World Vision, Water and the Pakistan Floods
Rachel Wolff (Federal Way, WA). Senior News Director, World Vision International. "Disasters and international aid."
Ms. Wolff has been with World Vision for seven years and is their Senior News Director. It is one of the largest global relief and development organizations. Her interest in the developing world, she says, comes from growing up in Japan and Viet Nam.
Regarding the current devastating Pakistan floods, she notes that it is an extremely arid country that normally experiences extreme water shortages (although its major rivers drain from the Hindu Kush Mountains, some of the highest in the world).
Right now, there is too much water and part of the problem is a complete lack of disaster and flood planning in Pakistan. There is some draught planning but that, too, is inadequate because with global climate change, draughts are now much closer together.
Sharon noted that nothing impacts human life as dramatically as water. When water is scarce, there is more conflict and disease, and less development and education because women and children spend much of their day carrying water.
World Vision is actively involved in water and sanitation development in developing areas. Their programs involve assessment of resources, how water will be captured, how far away the water is, and local health, sanitation and hygiene practices. They go out of their way to solicit female involvement and work with local leaders, women and youth. Very often, safe and adequate water is the greatest single need. A good well can cut the local mortality rate in half!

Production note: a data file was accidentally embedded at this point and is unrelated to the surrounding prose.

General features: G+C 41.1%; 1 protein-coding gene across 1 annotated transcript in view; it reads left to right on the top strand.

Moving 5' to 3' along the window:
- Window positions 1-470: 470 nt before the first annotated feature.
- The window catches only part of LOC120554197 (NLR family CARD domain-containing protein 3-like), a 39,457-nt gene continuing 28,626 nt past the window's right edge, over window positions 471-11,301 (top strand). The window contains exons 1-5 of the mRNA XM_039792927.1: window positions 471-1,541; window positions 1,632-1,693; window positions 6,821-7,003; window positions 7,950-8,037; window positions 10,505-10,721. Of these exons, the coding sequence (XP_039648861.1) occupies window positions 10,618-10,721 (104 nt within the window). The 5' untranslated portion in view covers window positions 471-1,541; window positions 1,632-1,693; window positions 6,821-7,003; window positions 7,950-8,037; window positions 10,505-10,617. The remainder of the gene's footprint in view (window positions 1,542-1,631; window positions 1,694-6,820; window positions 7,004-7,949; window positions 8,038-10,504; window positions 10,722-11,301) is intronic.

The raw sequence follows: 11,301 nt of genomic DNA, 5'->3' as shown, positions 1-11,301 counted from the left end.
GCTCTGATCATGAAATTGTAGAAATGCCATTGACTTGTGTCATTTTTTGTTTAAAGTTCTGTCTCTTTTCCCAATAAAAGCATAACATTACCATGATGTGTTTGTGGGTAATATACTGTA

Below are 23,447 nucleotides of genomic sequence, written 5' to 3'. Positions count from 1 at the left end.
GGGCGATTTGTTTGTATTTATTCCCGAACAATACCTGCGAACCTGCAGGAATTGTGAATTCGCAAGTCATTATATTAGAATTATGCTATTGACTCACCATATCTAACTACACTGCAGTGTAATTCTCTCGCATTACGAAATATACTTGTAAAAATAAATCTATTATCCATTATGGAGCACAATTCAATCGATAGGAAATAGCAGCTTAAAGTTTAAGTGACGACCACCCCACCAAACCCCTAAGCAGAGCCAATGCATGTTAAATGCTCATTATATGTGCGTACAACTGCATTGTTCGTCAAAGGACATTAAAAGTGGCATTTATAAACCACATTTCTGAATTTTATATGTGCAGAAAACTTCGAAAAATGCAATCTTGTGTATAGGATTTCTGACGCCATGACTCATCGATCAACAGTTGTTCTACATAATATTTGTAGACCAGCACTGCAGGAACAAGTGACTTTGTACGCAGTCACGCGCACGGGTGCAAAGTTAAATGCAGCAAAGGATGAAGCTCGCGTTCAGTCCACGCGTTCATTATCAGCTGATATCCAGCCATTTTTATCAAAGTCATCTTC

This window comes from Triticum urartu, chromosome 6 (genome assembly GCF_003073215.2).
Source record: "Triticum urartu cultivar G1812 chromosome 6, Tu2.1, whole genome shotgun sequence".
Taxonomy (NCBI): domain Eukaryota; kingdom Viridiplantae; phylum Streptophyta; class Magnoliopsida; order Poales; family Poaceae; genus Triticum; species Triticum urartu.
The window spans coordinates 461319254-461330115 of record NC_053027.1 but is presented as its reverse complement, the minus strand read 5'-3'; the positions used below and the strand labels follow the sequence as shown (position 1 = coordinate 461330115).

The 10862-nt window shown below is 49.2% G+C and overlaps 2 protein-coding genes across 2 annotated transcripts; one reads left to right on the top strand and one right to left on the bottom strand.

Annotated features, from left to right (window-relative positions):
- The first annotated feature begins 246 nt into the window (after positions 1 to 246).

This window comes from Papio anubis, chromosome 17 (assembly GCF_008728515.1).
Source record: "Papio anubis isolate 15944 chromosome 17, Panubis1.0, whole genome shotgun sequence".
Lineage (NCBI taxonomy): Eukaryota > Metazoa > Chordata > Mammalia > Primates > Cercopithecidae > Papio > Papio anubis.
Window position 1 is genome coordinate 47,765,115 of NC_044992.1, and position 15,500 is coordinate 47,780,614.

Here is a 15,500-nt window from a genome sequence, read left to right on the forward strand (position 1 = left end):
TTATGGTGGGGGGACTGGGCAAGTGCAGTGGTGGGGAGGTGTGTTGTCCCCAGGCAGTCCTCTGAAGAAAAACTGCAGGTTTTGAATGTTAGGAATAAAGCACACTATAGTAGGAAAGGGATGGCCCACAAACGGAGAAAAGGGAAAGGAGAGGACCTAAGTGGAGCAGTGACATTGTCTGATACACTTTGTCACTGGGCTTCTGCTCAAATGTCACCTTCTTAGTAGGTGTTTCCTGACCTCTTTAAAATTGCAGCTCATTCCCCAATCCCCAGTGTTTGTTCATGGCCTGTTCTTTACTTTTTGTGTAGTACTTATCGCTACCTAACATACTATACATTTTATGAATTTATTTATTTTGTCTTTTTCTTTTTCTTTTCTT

Sharon and Rachel both agreed that even in the most desperate situations, the capacity for human hope and resilience is inspiring. Especially among children.
In Pakistan, 1,300,000 people have died because of the floods and three million people have been directly affected. Refugees are often covered with mud for days at a time and eye and skin infections are rampant. This is an area of poor sanitation to begin with.
World Vision currently has 150 people working in Pakistan, with more on the way. They have an excellent reputation and tend to be welcomed.
In Haiti, water and sanitation are the top priorities. Relief workers hand out water but there is still no way to wash, bathe or get rid of waste. In Pakistan, the floods have contaminated many wells and there is often human waste mixed with the drinking water. Also, there is no place to bury the dead and there are animal carcasses everywhere.
Normal nutrition in Pakistan consists of lentils, dates, rice and wheat, which are all very nutritious. This "comfort food" is what World Vision is distributing.
In Pakistan, World Vision is recruiting local women as health workers to work with women because most are too modest to be comfortable seeing a man and therefore could go untreated. They are also attempting to create "women friendly" and "child friendly" spaces to help them heal. Mothers and women are the culture's main providers and encouragers.